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I have a copy of our databases on a USB 2.0 drive that I use as a development environment. Our main database is ~250GB and it takes a good few hours to restore. Does anyone have any tricks that I could use to improve that time? I've requested a USB 3.0 drive but not had the request approved as yet. I'm not too bothered about integrity of the data as it's just for my personal use.
reformat the drive. "but then i'll lose all my existing other files !" you say. ok then. get another drive you can dedicate to just the database and format first, then restore.
How do you copy the DB to the drive? Windows Explorer? Give rsync a try. If you're copying the same database to the drive on a regular basis, even if it isn't identical as it changes day to day, you may find that rsync works better than OS file copying.
I use a prorest to get the files onto the drive. If the files themselves are on the drive then the latency of USB2 means the prorest takes about 2 years to complete (may be a slight exaggeration). I use a prorest primarily because it has the side-effect of proving the backups are working meaning I don't have to do that as a separate action.
Thanks for the idea gus. As it happens I basically just have databases on my drive as it is. I moved my workspace etc onto Dropbox a while back. The other databases are small or I can change them to just schema holders, and thus they can live in the cloud too. So I might give the reformat option a go.
USB 2.0 is about 20 MB / sec, most times less. Physics will win...
a) Use one full back up, save that at home. Then use differential the next times, until restoring is annoying. Then again use full bkup.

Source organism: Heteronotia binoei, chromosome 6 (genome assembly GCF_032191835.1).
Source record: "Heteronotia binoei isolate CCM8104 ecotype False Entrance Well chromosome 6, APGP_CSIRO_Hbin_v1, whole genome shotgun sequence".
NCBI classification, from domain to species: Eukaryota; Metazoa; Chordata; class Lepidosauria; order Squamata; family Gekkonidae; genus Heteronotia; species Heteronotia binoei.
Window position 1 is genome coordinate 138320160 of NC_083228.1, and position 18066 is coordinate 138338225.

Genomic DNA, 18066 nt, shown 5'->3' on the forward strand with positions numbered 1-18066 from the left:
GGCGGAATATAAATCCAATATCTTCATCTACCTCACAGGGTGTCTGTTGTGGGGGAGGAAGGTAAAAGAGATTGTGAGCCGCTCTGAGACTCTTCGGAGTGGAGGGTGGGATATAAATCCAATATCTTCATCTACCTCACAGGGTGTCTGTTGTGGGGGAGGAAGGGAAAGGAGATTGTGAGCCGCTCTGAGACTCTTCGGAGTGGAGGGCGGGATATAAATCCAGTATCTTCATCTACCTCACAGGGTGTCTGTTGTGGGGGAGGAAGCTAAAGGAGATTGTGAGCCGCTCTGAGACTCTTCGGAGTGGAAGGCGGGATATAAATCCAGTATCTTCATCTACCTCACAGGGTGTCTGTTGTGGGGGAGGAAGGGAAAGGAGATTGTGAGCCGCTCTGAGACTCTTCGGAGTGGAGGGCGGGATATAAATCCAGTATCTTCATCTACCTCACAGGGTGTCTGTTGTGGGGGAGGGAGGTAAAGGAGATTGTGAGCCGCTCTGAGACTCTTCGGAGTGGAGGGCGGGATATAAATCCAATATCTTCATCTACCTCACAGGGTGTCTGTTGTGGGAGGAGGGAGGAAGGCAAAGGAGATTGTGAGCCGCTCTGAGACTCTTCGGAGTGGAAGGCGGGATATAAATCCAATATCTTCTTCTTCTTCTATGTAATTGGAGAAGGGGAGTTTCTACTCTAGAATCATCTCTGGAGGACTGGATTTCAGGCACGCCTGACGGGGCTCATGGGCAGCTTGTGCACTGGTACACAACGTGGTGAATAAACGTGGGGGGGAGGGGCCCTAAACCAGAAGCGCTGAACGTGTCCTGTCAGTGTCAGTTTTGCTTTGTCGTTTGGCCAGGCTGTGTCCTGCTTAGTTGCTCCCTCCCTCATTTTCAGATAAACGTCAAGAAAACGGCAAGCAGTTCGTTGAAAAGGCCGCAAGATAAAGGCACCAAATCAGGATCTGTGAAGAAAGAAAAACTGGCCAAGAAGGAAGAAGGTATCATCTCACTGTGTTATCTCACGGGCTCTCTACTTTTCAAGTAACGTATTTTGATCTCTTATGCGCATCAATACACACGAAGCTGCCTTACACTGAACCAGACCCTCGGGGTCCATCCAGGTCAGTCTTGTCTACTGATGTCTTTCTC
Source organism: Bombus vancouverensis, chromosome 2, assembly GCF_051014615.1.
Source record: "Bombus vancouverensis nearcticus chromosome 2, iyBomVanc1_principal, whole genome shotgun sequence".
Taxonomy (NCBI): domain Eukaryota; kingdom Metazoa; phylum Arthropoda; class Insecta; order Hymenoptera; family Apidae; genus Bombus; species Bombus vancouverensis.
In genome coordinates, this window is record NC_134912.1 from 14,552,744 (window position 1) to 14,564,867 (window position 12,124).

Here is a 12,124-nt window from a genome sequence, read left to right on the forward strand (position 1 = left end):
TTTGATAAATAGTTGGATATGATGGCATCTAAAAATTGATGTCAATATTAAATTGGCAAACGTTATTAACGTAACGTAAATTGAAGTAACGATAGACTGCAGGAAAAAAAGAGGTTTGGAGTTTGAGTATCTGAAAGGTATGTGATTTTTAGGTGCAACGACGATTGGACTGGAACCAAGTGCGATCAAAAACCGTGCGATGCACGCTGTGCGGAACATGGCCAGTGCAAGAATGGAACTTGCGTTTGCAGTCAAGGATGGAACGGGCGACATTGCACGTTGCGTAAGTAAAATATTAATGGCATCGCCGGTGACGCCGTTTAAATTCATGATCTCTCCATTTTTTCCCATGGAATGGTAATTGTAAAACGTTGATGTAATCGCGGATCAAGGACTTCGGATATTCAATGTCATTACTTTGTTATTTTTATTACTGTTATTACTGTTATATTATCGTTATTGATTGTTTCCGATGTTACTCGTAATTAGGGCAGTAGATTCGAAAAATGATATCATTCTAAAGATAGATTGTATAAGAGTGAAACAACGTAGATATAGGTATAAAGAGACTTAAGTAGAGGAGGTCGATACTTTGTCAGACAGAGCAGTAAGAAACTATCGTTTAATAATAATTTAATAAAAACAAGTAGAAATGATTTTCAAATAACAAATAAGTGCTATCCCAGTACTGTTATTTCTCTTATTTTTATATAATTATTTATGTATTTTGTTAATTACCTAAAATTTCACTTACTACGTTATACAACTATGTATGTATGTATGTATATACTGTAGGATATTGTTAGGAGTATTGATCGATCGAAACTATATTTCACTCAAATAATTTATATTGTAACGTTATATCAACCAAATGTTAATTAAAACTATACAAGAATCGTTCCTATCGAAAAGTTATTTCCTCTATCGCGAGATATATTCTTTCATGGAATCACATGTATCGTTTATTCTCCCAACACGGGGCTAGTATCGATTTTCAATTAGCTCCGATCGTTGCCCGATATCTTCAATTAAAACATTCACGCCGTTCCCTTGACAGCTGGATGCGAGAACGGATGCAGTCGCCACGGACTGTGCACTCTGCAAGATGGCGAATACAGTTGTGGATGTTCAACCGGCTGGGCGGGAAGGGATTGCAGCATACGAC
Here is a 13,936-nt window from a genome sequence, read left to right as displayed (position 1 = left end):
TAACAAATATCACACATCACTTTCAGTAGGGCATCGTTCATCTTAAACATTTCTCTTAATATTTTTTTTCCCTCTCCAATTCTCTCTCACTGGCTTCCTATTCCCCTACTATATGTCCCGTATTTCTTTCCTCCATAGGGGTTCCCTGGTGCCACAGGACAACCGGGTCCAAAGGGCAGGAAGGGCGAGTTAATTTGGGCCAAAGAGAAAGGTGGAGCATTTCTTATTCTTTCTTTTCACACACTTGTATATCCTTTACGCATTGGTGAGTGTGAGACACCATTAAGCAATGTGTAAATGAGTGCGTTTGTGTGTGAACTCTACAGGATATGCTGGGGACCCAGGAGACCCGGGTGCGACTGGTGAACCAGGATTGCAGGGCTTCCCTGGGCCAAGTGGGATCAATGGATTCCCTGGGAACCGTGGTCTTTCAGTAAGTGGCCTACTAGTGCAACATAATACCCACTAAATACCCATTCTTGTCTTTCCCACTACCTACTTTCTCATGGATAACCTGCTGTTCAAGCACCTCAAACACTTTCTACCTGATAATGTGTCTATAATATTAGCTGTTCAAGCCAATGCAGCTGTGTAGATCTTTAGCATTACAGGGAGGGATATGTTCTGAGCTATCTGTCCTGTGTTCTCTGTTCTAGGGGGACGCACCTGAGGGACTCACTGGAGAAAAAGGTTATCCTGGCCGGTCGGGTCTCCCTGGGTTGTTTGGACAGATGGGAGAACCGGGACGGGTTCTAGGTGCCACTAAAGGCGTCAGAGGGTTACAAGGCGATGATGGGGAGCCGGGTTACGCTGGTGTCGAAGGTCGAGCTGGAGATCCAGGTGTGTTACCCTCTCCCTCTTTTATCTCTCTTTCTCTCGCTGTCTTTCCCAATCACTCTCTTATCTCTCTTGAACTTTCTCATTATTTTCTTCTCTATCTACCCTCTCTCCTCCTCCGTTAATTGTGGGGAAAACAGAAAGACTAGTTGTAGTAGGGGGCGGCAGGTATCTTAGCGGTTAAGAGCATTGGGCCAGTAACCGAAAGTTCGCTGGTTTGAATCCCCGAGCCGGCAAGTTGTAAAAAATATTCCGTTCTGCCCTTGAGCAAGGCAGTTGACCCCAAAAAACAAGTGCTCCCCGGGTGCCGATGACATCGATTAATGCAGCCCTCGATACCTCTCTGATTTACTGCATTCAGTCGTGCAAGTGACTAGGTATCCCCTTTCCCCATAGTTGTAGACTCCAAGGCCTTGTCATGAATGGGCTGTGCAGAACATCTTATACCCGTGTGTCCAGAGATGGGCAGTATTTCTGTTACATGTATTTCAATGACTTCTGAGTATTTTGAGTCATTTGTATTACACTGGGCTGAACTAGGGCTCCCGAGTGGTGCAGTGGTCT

b) If you compress outside the USB drive, storing and retriving is much faster. But compressing/decompressing takes also time. If you can do it parallel with multi CPU, that should be faster then single copy.
c) Time, effort and simplicity for this is like quality, price and end date for programming - to get everything as you like is mostly not possible ;)
wish all a good time at Christmas!
The simplest solution would be a USB3 drive but unfortunately I've not managed to successfully justify that yet! :)
Time is money. You're well on your way to justifying the simple solution by trying to find a different one. :)
Preaching to the converted. I use my dev DB for testing DBA activities, and a binary D&L of any significance over USB2 is not pretty. But yet I can't convince the powers that be of the necessity for a better solution.
Management won't be convinced until they are replaced by reasonable people (rather unlikely) or you document for them (a) how much money they are losing because you are waiting for disk I/O instead of doing productive work, (b) the cost of a solution for that problem, and (c) the ROI of that solution.